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TitleQuaternary geology and glacial history of Bylot Island, Northwest Territories
LicencePlease note the adoption of the Open Government Licence - Canada supersedes any previous licences.
AuthorKlassen, R A
SourceGeological Survey of Canada, Memoir 429, 1993, 93 pages, Open Access logo Open Access
MapsPublication contains 1 map
Map Info.surficial geology, lithology, 1:250,000
Mediapaper; on-line; digital
RelatedThis publication contains Surficial geology, Bylot Island and adjacent areas, District of Franklin, Northwest Territories
File formatpdf
NTS38C; 38B; 38A/03; 38A/04; 38A/05; 38A/06; 38A/11; 38A/12; 38A/13; 38A/14; 38C/01; 38C/02; 38C/03; 38C/04; 38C/05; 38C/06; 38C/07; 38C/08; 38C/09; 38C/10; 38C/11; 38C/12; 38D/03; 38D/04; 38D/05; 38D/12; 48A/01; 48A/08; 48A/09; 48A/16; 48D/01; 48D/08; 48D/09
AreaBylot Island; Baffin Island
Lat/Long WENS-81.0000 -74.0000 73.7500 72.0000
Subjectsgeochronology; surficial geology/geomorphology; paleontology; radiocarbon dates; radiometric dates; colluvial deposits; eolian deposits; alluvial deposits; marine deposits; glaciofluvial deposits; glaciolacustrine deposits; drift deposits; glaciation; moraines; eskers; glacial deposits; depositional environment; glacial history; provenance; glacial stages; Holocene; glaciers; ice sheets; sea level fluctuations; paleobotany; invertebrates; biostratigraphy; macrofossils; fossil plants; fossils; Arthropoda; Quaternary
Illustrationssketch maps; photographs; stratigraphic columns; aerial photographs; analyses
Released1993 05 01; 2014 02 07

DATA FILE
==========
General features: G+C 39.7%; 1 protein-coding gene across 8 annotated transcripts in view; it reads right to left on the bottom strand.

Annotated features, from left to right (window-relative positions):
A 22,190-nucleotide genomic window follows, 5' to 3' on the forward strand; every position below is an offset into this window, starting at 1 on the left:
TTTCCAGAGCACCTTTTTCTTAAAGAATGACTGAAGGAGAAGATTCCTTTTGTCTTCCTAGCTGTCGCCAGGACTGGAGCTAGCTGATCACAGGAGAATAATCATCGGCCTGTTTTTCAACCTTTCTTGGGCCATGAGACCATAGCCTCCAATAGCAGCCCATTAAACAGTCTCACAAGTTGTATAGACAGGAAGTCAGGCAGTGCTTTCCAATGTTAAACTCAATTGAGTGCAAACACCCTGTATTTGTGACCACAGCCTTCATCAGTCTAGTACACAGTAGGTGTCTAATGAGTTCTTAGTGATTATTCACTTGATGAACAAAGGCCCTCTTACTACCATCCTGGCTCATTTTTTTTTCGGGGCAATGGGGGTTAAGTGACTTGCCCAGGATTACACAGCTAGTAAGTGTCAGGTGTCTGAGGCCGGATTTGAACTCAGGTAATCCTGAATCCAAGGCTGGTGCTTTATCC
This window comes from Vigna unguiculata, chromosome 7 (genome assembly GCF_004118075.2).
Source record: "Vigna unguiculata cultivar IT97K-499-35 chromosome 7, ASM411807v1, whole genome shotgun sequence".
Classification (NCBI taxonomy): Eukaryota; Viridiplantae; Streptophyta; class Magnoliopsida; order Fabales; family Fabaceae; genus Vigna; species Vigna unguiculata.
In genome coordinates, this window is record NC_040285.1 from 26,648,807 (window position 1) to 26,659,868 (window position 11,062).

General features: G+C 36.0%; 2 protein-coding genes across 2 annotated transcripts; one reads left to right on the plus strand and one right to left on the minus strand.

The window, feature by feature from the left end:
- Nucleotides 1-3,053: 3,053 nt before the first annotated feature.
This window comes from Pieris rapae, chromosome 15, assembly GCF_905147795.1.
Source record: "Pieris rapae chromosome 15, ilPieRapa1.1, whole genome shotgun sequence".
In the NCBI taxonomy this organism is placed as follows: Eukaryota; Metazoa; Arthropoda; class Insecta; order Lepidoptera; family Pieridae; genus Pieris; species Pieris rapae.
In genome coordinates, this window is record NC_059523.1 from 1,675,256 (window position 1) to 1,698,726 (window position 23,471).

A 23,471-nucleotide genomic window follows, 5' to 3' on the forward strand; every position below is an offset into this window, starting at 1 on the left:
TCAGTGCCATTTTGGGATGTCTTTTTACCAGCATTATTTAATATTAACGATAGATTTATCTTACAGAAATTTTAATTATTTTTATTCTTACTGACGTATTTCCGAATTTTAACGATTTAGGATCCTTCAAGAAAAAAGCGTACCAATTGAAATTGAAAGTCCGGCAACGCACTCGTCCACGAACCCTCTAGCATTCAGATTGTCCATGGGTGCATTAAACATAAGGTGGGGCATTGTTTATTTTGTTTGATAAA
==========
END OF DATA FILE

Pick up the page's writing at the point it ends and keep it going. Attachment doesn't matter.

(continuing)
AbstractThe Quaternary geology of Bylot Island records glaciation by regional ice sheets and by local mountain glaciers, and marine and glaciomarine sedimentation around its margins. The geological evidence for the last major foreign glaciation, Eclipse glaciation, is widespread in surficial deposits and landforms and is used as a basis for recognition of other glacial events and for establishing their relative ages. Four distinct foreign glaciations are recognized. The oldest and most extensive, named Baffin glaciation, occurred prior to a period of interglacial weathering, named Salmon River interglaciation, and ice could have moved northward across the topographic divide of Bylot Island. During the later Eclipse glaciation, ice was less extensive, although it fully occupied the channels around the island and attained elevations of 270 to 370 m a.s.l. from 10 to 20 km inland on the south coast, and 500 to 600 m a.s.l. against the northern coastal mountains. Eclipse glaciation occurred prior to 43 000 radiocarbon years ago and is older than marine shells having amino acid ratios (D-alloisoleucine to L-isoleucine) of 0.20 to 0.25. Evidence of the younger Button glaciation is restricted to coastal areas of Bylot Island below 140 m a.s.l., and foreign ice was restricted to the marine channels and was likely floating. Button drift is bounded stratigraphically by shells having amino acid ratios of about 0.15 and 0.10. Cape Hatt glaciation is of Late Wisconsinan or early Holocene age during which time ice extended across Baffin Island to the northern mouth of Milne Inlet. Three periods of native glaciation are known. The oldest, named Bylot glaciation, was most extensive and covered most of the island prior to Baffin glaciation. Late during Eclipse glaciation, native glaciers that had been dammed on the island by foreign ice underwent major expansion as part of Aktineq glacial phase as they re-established normal outward directions of flow. Modern glaciers appear to be either stationary at, or retreating from, Neoglacial maximum positions attained within the last 100 years that represent their greatest extent since Eclipse glaciation. Five periods of change in relative sea level are recognized, the oldest of which predates Salmon River interglaciation and is represented in sections by marine sediments containing in situ shells with amino acid ratios of 0.55 to 0.60. Younger marine sediments of pre-Eclipse age occur in two stratigraphic sections and contain shells having amino acid ratios of about 0.4 to 0.35. Surficial marine sediments of pre-Holocene age are related to periods of higher relative sea level subsequent to Eclipse glaciation and to Button glaciation. They contain shells having amino acid ratios of about 0.2 and 0.1, respectively. Eclipse marine sediments may extend to 90 m a.s.l. near Canada Point. On northern Bylot Island, Button marine sediments extend to 35 m a.s.l. Holocene emergence is 100 mat the southern end of Milne Inlet, 80 mat Cape Hatt, 50 to 60 m near Pond Inlet townsite, and 35 to 45 m on southern Bylot Island. No raised Holocene marine sediments are known on northern Bylot Island and there the modern coast appears to be submerging.

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